Album Review: Susanne Sundfør – Music For People in Trouble

Before recording her new album Norwegian singer Susanne Sundfør travelled to distant corners of the world, taking photographs, meeting people and trying to make sense of life. When returning to the studio to record she decided to reject the technology that had been central to her previous album and go back to a more organic sound. The result, Music For People in Trouble, is an album of sublime songwriting and scope, which offers the listener a serene shelter from the storm. 

A Mantra is a sacred saying, words you repeat in order to gain courage to live. This opening song is understated yet upbeat in its interpretation of the world. Susanne takes things often portrayed in a negative light: crows, sharks, the earth itself and honours their power. The pedal steel guitar creates a warmth among the blank empty spaces of this song.

Reincarnation begins with church bells, but this is not about religion. Here she sings of love, relationships, life itself with an unpredictability so often absent from pop music. We were loveless/it was pure bliss. The vocals and country influenced arrangement is hauntingly beautiful. Simplicity is this song’s strength.

Good Luck, Bad Luck takes us to the piano, in a smoky club somewhere. Then two thirds into the song it abruptly stops and a crackling jazz record starts, the saxophone filling the end of the song. This signals the beginning of the experimental part of the record. Starting with the noise of running water and birdsong The Sound of War is a seven minute warning to the world. The spiders take over, there’s chaos, drones among the atmospheric folk music. You can’t fault the singing or the ambition but this is strange music, an unsettling soundtrack to a dystopian dream (my dog freaked out when I was listening to this one).

Then the title track mixes odd electronic noises, with a spoken word discussion about the meaning of life. It feels like the soundtrack to an art installation which you have to create in your own mind. When the guitar begins to strum and the flute plays it comes as a relief, perhaps signalling a rejection of those sounds that have come before.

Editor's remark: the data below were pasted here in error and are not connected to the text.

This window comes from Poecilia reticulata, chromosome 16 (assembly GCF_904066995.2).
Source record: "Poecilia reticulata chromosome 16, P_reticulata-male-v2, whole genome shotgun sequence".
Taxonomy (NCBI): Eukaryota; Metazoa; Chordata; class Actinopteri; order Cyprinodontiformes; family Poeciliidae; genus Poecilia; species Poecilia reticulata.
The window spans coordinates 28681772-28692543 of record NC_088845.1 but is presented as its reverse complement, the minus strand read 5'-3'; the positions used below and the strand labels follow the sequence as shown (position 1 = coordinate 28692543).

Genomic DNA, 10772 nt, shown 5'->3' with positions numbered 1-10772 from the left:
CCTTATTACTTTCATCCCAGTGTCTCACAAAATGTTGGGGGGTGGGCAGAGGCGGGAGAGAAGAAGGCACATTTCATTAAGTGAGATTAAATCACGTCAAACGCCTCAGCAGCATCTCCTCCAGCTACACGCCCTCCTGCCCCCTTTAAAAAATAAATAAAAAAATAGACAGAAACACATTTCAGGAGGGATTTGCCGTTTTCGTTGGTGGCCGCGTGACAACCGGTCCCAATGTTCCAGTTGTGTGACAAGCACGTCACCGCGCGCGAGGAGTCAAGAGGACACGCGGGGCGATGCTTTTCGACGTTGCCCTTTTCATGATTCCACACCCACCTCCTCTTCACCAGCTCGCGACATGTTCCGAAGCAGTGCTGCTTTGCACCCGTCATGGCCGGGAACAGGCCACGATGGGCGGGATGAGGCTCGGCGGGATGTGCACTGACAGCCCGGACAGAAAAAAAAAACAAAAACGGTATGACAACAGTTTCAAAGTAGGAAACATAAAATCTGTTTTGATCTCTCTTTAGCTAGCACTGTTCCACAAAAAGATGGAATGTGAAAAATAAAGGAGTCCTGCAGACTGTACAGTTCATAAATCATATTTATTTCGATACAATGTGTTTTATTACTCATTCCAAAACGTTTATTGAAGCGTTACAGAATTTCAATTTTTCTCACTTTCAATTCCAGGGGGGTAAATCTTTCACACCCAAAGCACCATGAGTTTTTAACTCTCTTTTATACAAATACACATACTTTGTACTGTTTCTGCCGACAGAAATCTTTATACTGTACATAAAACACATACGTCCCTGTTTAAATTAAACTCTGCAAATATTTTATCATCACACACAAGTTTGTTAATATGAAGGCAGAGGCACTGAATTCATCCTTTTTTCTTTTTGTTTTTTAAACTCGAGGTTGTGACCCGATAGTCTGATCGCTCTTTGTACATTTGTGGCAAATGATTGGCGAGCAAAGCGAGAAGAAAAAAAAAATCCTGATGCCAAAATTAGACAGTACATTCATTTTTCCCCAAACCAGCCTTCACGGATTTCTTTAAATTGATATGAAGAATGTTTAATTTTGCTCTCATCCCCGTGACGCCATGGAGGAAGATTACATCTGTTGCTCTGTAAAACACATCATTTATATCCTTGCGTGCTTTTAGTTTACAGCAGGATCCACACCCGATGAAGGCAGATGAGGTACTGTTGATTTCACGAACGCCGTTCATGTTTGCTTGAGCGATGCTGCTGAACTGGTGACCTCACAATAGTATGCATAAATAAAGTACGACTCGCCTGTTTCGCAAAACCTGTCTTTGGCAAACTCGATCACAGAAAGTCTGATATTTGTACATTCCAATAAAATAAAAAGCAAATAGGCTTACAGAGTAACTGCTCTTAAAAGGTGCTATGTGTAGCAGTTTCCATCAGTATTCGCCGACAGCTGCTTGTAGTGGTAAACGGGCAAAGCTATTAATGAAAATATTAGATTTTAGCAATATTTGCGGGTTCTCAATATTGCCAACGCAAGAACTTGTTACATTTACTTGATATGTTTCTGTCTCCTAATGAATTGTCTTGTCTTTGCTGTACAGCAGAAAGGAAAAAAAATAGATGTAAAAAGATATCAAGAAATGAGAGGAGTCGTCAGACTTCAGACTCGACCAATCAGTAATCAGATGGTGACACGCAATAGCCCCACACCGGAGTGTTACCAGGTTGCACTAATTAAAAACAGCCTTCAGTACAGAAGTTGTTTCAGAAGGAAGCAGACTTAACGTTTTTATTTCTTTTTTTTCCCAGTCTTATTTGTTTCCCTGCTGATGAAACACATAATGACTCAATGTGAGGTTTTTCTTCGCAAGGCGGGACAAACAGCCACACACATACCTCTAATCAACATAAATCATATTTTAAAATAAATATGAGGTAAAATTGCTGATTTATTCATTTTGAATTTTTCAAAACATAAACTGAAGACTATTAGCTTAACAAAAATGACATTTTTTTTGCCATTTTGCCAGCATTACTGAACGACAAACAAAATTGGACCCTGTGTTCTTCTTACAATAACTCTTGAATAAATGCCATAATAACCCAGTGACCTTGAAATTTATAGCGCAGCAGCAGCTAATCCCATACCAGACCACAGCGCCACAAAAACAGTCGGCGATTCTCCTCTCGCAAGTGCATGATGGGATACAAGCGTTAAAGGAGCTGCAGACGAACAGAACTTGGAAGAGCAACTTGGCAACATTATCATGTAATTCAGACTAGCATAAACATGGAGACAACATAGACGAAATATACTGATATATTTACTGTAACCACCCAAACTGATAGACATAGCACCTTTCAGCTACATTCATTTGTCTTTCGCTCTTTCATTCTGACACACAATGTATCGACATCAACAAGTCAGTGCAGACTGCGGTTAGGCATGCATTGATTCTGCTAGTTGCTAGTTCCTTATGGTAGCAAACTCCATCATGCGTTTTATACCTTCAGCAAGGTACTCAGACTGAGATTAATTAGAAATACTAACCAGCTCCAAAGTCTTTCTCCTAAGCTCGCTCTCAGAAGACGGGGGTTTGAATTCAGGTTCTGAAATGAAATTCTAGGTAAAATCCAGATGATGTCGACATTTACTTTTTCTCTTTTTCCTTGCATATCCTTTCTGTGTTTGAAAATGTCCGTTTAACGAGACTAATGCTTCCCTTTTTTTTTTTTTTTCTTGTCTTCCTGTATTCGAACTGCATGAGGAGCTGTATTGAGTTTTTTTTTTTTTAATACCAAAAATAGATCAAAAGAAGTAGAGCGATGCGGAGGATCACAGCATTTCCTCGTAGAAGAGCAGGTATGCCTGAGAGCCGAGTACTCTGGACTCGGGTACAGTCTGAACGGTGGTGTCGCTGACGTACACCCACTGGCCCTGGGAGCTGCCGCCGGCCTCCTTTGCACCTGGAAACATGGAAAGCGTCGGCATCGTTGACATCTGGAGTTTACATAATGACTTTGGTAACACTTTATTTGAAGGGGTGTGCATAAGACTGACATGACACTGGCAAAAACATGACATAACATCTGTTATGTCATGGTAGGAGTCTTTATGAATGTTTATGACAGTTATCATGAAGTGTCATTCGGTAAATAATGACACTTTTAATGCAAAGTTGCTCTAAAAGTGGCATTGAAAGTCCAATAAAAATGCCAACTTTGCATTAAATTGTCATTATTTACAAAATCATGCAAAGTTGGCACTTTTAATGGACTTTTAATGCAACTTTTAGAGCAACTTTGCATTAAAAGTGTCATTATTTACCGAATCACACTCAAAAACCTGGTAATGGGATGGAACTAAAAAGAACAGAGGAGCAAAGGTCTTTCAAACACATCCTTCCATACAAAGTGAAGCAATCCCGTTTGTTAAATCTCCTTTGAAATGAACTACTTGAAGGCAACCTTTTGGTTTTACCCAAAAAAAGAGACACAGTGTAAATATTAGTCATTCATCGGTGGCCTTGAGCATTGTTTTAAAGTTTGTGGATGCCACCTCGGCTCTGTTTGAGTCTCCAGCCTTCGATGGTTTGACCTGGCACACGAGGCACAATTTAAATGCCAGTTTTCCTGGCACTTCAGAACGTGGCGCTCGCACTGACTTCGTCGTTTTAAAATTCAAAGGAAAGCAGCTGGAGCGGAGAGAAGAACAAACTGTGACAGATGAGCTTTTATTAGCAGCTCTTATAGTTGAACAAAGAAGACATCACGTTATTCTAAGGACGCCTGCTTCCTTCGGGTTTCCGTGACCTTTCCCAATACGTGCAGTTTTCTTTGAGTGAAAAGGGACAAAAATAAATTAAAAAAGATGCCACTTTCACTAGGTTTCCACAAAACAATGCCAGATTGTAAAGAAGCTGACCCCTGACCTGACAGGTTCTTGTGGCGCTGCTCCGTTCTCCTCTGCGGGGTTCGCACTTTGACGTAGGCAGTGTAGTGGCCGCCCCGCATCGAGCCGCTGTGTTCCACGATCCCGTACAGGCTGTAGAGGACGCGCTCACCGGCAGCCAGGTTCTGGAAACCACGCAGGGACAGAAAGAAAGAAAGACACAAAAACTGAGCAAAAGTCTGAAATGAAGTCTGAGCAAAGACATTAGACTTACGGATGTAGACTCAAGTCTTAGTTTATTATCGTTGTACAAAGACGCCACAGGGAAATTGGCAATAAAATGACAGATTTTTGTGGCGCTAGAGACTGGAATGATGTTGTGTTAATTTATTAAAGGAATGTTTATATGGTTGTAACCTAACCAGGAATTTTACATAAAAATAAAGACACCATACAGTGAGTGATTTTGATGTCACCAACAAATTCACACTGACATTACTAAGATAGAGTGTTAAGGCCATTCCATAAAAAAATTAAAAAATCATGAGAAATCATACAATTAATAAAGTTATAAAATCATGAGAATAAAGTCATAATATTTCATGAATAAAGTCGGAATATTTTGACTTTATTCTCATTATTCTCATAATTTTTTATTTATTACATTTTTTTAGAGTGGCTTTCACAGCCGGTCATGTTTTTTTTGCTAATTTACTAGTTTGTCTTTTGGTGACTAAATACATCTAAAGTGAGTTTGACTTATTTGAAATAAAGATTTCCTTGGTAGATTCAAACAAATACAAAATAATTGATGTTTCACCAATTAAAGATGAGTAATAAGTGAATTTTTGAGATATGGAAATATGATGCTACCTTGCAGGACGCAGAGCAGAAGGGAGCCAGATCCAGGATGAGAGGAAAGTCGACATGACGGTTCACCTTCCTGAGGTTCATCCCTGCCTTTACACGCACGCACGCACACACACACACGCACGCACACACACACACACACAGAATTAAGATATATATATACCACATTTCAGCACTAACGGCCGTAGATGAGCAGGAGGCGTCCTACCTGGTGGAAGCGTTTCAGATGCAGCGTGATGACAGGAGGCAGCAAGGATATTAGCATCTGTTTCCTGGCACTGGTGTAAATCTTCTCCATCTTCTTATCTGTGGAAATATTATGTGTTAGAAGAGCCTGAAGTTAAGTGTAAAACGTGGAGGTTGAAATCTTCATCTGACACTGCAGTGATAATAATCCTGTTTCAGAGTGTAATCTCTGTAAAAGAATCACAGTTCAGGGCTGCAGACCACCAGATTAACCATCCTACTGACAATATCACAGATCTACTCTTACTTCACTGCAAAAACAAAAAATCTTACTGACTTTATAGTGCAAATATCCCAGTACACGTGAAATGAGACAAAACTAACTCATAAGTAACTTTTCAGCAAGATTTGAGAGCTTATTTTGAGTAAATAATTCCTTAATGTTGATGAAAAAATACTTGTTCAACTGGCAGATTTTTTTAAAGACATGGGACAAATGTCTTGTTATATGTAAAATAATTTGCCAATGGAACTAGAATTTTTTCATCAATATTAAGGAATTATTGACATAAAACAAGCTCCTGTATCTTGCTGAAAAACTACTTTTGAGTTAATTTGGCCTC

Bedtime Story is soaked in sweet sadness.  Here memories of love, of happiness can get you through even the worst of times: the end of the world. All the birds are gone/ And all the oil’s been spilt/ And left us on this earth alone. The distinctive sounds on this album are created because the instruments are given solo time, allowed to breathe on their own.

Inspired by Dolly Parton, Undercover is probably the most straightforward commercial song on the album, about longing for a secret love affair. It builds into the most beautiful ending – pedal steel, percussion, piano and echoing vocals all melting together. Music might not be religion but if this song doesn’t save your soul then you’re a lost cause.

Then follows a song about how No One Believes in Love Anymore. Maybe it’s true, maybe the world has gone to hell but I swear just listening to the flute solo on this song will make you feel better either way. The Golden Age starts with a poem, then becomes cinematic and dreamy. The title is perfect – much like watching old black and white films this song takes you out of time to another distorted reality.

When John Grant’s deep voice begins in Mountaineers, he sounds far away – like he’s singing from down a well. The song eventually builds into an orchestral flourish of pain and hope. I listened to this song before I heard the whole album and found its eerie strangeness unappealing. However I’m glad I gave the record another chance because now I understand that these songs are not really designed to be listened to on their own. To understand this piece of art you have to immerse yourself fully in its dreamscapes from start to finish.

Susanne Sundfør has recorded one of the most interesting and inventive albums of the year. Music For People in Trouble is a comforting oasis of calm in an ever screaming world.

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